Friday, December 2, 2016

Catch of the Day: A Fresh Way to Eat Fish

    What better way to eat fresh than to have a fish caught that day? Chatham fisherman, Scott Macallister of Red’s Best, catches fish off the coast of Boston, Massachusetts. Macallister uses a classic fishing vessel named Carol Marie, and catches fish using a gillnet. He catches the fish in efficiently, and humanely by returning some to the sea. The fish are not treated with any sort of preservatives or chemicals for freshness, but rather shipped frozen to be prepared that day. His vision for Red’s Best is to provide consumers with a quality product. Recently, Macallister partnered with Ithaca College and on December 2nd, the college will feature his catch of the day: fresh Pollock. As described by the Red’s Best website, Pollock is a firm white fish that has a sweet delicate flavor that is less flaky than other kinds of seafood. The fish is shipped to Ithaca, and prepared within 24 hours of being caught. The college plans to feature more of his catches during the spring semester of 2017.

Interested? Check out the Red’s Best website for more info! http://www.redsbest.com/redsbest.html


Why is Fresh Important?
   
    In order to have a healthy meal that leaves you feeling satisfied, the food must be fresh and not something that comes from a factory or filled with preservatives, with a shelf life of several months. Seafood, like meat, should be eaten within a week after purchasing the product. Meat or seafood left in the freezer for too long becomes tough and gradually loses flavor. They also could expire and lead to health problems if the label for expiration was misread. The fresher the product, the better the quality will be. Fresh seafood is safer, there is no risk of eating a potentially expired product.


Source: Google Images
- Mary

Wednesday, November 16, 2016

Tips for a Sustainable Holiday Season

Decorate sustainably:

- instead of throwing away outdated ornaments, update them with matte silver paint, beads and bows; or, swap ornaments with friends and family!
- make your own holiday decorations rather than buying them from a store. You can make wreaths and table centerpieces using materials from your yard or in a nearby park or trail.
- Switch holiday lights to LED bulbs that use considerably less electricity
- Buy holiday string lights that are wired in parallel – if one bulb dies, the others will still work and you won’t have to discard “bad” strands

Host an eco-friendly holiday party:

- use glassware to avoid disposables
- save leftovers to be used in new dishes, send some home with guests, or donate any extra uneaten food to local shelters or food banks
- buy local beer, wines and seasonable vegetables
- save ribbons, bows, and gift bags each year and re-use them to wrap gifts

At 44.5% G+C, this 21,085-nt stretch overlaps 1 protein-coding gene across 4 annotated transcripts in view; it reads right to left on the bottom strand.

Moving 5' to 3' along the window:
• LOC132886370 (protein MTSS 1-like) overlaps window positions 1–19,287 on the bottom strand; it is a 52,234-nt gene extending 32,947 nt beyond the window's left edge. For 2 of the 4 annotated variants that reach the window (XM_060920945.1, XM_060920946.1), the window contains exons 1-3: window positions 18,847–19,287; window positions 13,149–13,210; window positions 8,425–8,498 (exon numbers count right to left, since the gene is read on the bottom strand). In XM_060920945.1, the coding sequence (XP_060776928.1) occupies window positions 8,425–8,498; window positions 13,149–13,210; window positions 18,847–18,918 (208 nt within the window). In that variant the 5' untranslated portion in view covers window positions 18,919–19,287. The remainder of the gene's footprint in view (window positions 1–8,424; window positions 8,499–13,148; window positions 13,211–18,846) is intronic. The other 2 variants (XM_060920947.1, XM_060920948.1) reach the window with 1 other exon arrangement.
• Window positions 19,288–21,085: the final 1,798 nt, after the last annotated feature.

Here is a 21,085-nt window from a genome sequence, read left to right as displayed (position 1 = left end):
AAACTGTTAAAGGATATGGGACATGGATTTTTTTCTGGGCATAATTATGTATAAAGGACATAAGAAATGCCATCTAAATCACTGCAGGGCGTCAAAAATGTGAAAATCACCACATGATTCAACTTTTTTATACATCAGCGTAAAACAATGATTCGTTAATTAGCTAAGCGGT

Minimize food waste during the holidays:

- Plan ahead and be realistic when making a grocery list. If guests are in charge of bringing a dish to pass, make sure they know how many people to cook for as well.
- store leftovers in smaller, individually sized containers so it’s easier and more convenient to re-heat for a quick meal

Monday, November 7, 2016

Meatless Monday on Campus

What Is Meatless Monday?

Meatless Monday is dedicated to reducing meat consumption in order to mitigate health risks and reduce the strain on natural resources. The nation-wide movement was founded in 2003 by Sid Lerner in association with the Johns Hopkins Bloomberg School of Public Health. Along with 154 universities in the United States, Ithaca College has become part of the widespread Meatless Monday movement. IC Dining encourages on-campus diners to try vegetarian dishes, unique ethnic cuisines, and delectable meat free dishes, while dining halls use the opportunity to showcase the bounty of fruits and vegetables of local produce farmers.

Why Is Meat Bad?
The production of meat is very tedious. It requires a lot of land and water and often results in animal cruelty. In order to raise animals for meat production, trees are chopped down, land is cleared, and many ecosystems are destroyed. In addition to deforestation, the transportation of meat products to super markets, dining halls, or venues puts a lot of carbon dioxide and methane into the atmosphere. Moreover, most of the animals grown in large industrial farms are caged or treated very inhumanely.
By participating in Meatless Monday, we help reduce the demand for meat, resulting in decreases in environment stress, water consumption, and greenhouse gasses. As an active member, Ithaca College offers Meatless Monday options at all dining halls, including baked beans, eggplant casserole, stuffed bell peppers, spaghetti with marinara, Szechuan tofu, Pad Thai, veggie fajitas, and etc..

- Mary and Tian